I’ve read a few of Holly Black’s other novels dealing with faeries which were alright but not bad, and hearing good things about The Cruel Prince, I figured it was worth a read! And it was quite an entertaining YA novel, though I can’t say that I loved it.
The Cruel Prince begins with three young sisters living in the human world: two twins named Taryn and Jude, and an older sister who is actually half-human-half-fae named Vivienne (or Vivi). The three live with their mother and father, until the father of Vivi returns to bring his daughter back to the faerie world, and also takes the other two siblings with him. From there, we follow Jude at the age of 17, years after coming to the faerie world, and trying to find her place. It is a time of some unrest as a new King is rumored to soon be crowned, and while Jude wants nothing more than to be a knight, she soon finds herself embroiled in a world of intrigue and underground conspiracy.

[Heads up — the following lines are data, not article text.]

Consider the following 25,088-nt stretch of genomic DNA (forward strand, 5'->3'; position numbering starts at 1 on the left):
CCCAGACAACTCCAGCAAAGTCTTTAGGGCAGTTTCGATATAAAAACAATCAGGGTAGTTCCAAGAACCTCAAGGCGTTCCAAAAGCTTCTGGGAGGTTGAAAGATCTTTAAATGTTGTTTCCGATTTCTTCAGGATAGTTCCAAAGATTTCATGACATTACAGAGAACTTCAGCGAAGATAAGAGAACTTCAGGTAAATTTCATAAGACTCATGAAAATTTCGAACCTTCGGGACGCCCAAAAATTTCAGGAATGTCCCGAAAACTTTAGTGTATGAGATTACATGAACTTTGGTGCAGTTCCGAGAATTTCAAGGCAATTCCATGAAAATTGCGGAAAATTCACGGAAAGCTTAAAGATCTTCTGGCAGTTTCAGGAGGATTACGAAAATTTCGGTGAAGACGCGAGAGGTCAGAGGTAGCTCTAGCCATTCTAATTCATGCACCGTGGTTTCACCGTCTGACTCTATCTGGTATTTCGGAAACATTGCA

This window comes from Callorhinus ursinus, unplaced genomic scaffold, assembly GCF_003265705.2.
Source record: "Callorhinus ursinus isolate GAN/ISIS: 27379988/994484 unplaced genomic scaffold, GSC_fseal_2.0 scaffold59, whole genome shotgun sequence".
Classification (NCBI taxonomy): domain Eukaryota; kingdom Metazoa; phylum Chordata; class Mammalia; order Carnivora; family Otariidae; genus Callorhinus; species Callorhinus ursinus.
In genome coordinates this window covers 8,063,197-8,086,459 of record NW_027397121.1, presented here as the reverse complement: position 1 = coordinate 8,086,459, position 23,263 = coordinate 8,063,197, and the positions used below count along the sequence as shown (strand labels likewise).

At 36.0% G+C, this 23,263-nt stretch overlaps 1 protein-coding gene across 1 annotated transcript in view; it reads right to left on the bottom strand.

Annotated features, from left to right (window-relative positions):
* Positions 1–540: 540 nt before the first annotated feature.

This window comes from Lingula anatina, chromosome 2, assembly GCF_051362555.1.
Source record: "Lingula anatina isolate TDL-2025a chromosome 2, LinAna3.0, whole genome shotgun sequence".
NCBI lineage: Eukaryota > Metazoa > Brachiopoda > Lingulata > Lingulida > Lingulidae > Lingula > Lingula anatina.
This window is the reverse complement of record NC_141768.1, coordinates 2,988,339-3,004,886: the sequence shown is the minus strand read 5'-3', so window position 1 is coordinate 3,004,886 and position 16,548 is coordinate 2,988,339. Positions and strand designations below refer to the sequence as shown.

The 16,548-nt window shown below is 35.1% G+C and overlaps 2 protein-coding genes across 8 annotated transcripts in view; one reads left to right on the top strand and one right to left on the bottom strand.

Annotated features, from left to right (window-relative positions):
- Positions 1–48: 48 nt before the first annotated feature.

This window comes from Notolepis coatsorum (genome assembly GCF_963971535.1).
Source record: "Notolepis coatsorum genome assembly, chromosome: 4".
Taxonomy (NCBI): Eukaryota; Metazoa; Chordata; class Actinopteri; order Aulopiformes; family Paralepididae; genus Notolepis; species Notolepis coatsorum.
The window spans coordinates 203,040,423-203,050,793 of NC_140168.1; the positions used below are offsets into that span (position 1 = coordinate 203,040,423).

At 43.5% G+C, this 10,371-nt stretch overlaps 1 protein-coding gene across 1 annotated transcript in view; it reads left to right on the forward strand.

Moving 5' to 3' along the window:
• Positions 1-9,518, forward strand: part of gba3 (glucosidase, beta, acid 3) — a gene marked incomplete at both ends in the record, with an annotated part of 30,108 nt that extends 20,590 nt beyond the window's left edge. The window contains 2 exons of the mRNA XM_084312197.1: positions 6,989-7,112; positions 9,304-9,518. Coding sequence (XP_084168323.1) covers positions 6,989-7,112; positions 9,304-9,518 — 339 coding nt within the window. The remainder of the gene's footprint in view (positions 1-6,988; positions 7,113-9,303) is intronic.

This story involves some fun twists and turns, and the ending is definitely a catalyst for what is to come in the series as more instalments come out. It is a fun read with an engaging protagonist and side characters with lots of quirks. But I couldn’t help but feel a bit of a predictability of it all, especially in terms of some of the relationships that developed. And if there were some twists in these relationships, they seemed a bit forced (ie, conflicts over boys). Though I will say that characters faults are not immediately brushed over for a speedy redemption arc, but there is a certain trope that is lightly being hinged on in the he’s-mean-because-he-likes-you and he’s-bad-because-his-home-life-is-bad. And you know what, these are real things that happen and shape people’s personalities, but they are also not excuses. And I’m not saying Black is trying to excuse behavior, but it’s a tight balancing act that I’m not really falling on the side of liking.
Aside from these aspects though, The Cruel Prince is still an intriguing story of court politics and deceit. There is also a vibrant and exciting depiction of the faerie world on display here, and while I didn’t know the meaning of all the words and all the different types of creatures found there, I never felt like this was dragging me down. I will be interested to maybe see where the story goes from here with the next books in the series, but it won’t be at the top of my list.
CBR10 Bingo Square: And So It Begins